Charitable giving – everyone's a winner | Wright Vigar

Charitable giving – everyone’s a winner

 In Advice, News

Most of us have heard of gift aid, if only because charity workers are trained to ask us “would you like to gift aid that?”  The principal benefit explained by those charity workers is that for no additional cost to the donor, the registered charity or Community Amateur Sports Club can claim an additional 20% from HMRC.  A donation of £1,000 therefore enables the charity to reclaim £250 from HMRC, so your donation of £1,000 becomes £1,250 in the hands of the charity. In order for the charity to claim gift aid, you will need to sign a form stating that you have paid sufficient tax in that tax year and that you agree to the gift aid being claimed.  This is important because if the charity gets back more tax than you have paid, HMRC could ask you to pay the difference.

If you are a higher rate taxpayer with liability at 40%, you can claim back the difference between the tax you’ve paid on the amount donated and the amount that the charity has reclaimed.  For your effective donation of £1,250 (£1,000 plus gift aid of £250) this would amount to £250, meaning that the £1,250 donation ultimately enjoyed by the charity has only cost you £750. Furthermore, the way that relief for gift aid donations is calculated reduces your “adjusted net income”. This may restore some of your personal allowance if this has been reduced due to the level of your adjusted net income, or perhaps reduce any high-income child benefit charge that may be due. It is therefore important to record any gift aid donations that you make and remember to give the details to the person preparing your tax return, as they may significantly reduce your tax bill.  If you are a basic rate taxpayer, but your spouse pays at the higher rate, it might be worth planning for them to make the donations in future.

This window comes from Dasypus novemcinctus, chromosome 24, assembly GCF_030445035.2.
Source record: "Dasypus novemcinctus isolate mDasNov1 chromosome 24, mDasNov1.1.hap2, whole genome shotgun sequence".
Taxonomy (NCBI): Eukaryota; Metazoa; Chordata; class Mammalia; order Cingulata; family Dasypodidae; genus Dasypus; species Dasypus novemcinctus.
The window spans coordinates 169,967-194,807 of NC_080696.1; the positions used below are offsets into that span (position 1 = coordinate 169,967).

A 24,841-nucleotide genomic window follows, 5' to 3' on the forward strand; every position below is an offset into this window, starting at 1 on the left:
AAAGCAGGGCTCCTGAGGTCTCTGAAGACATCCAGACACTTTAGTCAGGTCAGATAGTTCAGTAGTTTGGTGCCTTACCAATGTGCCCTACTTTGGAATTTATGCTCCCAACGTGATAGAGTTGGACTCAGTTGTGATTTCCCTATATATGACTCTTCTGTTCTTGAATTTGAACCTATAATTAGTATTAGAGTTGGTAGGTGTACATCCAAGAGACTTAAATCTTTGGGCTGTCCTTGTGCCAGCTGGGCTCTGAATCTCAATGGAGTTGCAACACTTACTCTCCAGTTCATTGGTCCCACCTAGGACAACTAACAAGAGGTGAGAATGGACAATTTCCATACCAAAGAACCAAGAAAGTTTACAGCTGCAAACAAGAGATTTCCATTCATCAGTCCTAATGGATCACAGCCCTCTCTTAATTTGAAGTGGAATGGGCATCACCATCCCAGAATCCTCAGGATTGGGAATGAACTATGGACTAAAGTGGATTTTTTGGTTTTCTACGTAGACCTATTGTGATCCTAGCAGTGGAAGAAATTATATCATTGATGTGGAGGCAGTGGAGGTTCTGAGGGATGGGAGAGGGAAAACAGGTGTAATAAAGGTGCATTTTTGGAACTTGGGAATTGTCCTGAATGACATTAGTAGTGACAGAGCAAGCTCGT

Companies can also claim tax relief for qualifying donations paid to charities, but only to the extent that such donations reduce their chargeable profits to Nil. This means that if the company makes a loss for tax purposes in the year, it will not get any tax relief for donations made.  For corporate donations, there is no tax for the charity to reclaim because a company makes donations out of profits before they are subjected to tax. The company needs to keep a record of the charities or Community Amateur Sports Clubs to which they have made donations. This will enable the person completing the corporation tax return to check if the donations qualify for relief. It is not sufficient for there to be a charitable purpose behind the donation, the recipient needs to be either a registered charity for UK tax purposes or registered with HMRC as a Community Amateur Sports Club.

Wright Vigar has a specialist Charities Team which works closely with our personal and corporate tax consultants. We can offer advice to individuals, companies and charities assisting everyone to benefit from charitable donations.

With offices across Lincolnshire and Nottinghamshire we would be delighted to hear from you. Simply call Julia Clarke on 01522 531341 or email if you would like more information on the advice and support available from the team at Wight Vigar.

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